Crisis management puts huge strains on firms, CEOs
By Peter Apps, Political Risk Correspondent
LONDON (Reuters) – Crisis management expert Caroline Sapriel has plenty of experience of the colossal pressure on corporate chiefs such as Tokyo Electric’s Masataka Shimizu, hospitalized as his firm battles nuclear catastrophe.
Firms such as airlines, oil majors and utilities may sometimes run scenario-based exercises, hold discussions and hire outside consultants such as her to brace for disaster. But when it strikes, she says corporate structures and personnel are often by their very nature still brutally unprepared.
As the stock price nosedives and media bays for blood, managers themselves are often simply in shock as they face the reality of potential deaths and difficult decisions. Part of her role is supporting them through those strains, she says.
“Executives aren’t military commanders,” Sapriel told Reuters from the Brussels headquarters of her crisis management consultancy CS&A. “They’re not trained for crisis management. The whole style of management these days is often do things by consensus. That simply doesn’t work in a crisis. It’s much more about command and control. The strains are enormous.”
Preparation is key, she says, but many companies are simply not willing to be honest in advance about what might go wrong.
Tokyo Electric Power Co—known as TEPCO—said on Wednesday that chairman Tsunehisa Katsumata would take over operations from president and CEO Shimizu, barely seen since the quake and tsunami that crippled its plant. It said Shimizu had been taken to hospital suffering from high blood pressure.
Crisis managers say TEPCO is facing one of the most challenging forms of corporate disaster—potentially open- ended and endangering health and human life. As oil giant BP found in last year’s Gulf of Mexico oil spill, that can be a very uncomfortable place to be.
Governments, policymakers, regulators and other officials may also be feeling the heat—and taking in out on the firm. A “good crisis” might sometimes be the making of a politician, but in the corporate world managers know there is little upside to being the face of an industrial disaster.
“The first thing you often find is that… not a single senior member of a company is willing to talk directly to the media for fear of being the one to take the fall for the crisis,” sad U.S.-based crisis consultant Eric Dezenhall.
“In some companies, the key to becoming CEO is to avoid being blamed for any particular debacle and people know that.”
With BP in the Gulf of Mexico, Sapriel said too much pressure was put on CEO Tony Hayward who also became the media point man and something of a hate figure in the U.S. Ultimately, he resigned after a string of gaffes that included being photographed going sailing at the height of the crisis.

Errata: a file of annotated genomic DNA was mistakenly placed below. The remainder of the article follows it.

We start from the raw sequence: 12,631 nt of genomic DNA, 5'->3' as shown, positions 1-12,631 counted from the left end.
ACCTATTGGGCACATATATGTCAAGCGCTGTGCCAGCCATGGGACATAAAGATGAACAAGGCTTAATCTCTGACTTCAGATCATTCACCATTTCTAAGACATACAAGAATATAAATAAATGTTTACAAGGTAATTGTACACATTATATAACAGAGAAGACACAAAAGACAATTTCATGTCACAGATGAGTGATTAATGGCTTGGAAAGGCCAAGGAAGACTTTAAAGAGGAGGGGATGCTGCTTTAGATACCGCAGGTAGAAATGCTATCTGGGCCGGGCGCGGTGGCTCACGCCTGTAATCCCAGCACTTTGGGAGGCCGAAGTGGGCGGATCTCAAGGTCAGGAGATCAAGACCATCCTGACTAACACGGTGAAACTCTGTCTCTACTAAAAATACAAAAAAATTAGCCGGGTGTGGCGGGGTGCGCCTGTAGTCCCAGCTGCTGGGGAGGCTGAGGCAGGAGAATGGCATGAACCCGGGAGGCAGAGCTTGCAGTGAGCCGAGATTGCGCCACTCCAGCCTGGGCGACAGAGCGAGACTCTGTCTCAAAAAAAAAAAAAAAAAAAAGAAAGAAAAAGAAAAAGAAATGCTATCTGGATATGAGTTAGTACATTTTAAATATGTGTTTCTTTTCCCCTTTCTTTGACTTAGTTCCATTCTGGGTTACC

“You do need the man at the top to make some statements to show he’s in charge and he cares—he can’t disappear altogether—but if they are out front every day they are going to start to make mistakes,” she said.
At the same time as having to handle relations with the media, and populations and politicians, firms themselves may still be struggling to get a handleon what has happened.
“Everyone in these crises conform to certain cliches—the company tends to try and want to make things look better than they are, and the media… portray a massive conspiracy,” Dezenhall said. “What is usually really happening is that the company itself doesn’t know what the hell is going on.”
Insiders admit that attempting a cover-up can sometimes look appealing—but ultimately can do more harm than good. BP was also criticized for initially underestimating the volume of oil released into the Gulf, perhaps a sign of wishful thinking.
“OPENNESS ONLY WAY”
“The key thing is to be upfront and keep a good flow of information,” said Mark Pursey, a former spokesman for UK mobile phone operator Vodafone and now head of PR firm BTP Advisers.
“There is a temptation to present the best case scenario but you can get caught out if things get worse. With BP, I think there was a pressure not just to soothe the worries of people in the Gulf of Mexico but also very anxious investors.”
Fellow PR adviser and political lobbyist Kevin Craig, managing director of London-based PLMR, is even more emphatic.
“Openness is the only way,” he said. “Anything else—be it a denial or repetition of myths—will only make the problem worse in the long-term.”
As often, in Japan one of the criticisms of both government and company has been one of perceived mixed messages. Officials said Tokyo residents should avoid giving tap water to infants because of radiation levels, then reversed that the next day. There have also been conflicting messages on radiation levels.
“With Japan, they probably should have been more open earlier,” said Sapriel. “One of the general patterns with crises is that they get worse before they get better—but companies can often be in denial about that. It’s hard to be forthcoming when there is little reassuring to say.”
Amid all the attention, however, U.S.-based Dezenhall says firms and managers must not lose sight of the fact that their true priority is fixing the problem, not managing the media.
“Everyone talked of the BP oil spill as a PR crisis—but it wasn’t PR that was the root of it,” he said. “Once they stopped the well leaking, the crisis turned…If the company sees the crisis as being fundamentally about PR, it’s unlikely they’ve got the diagnosis correct.”
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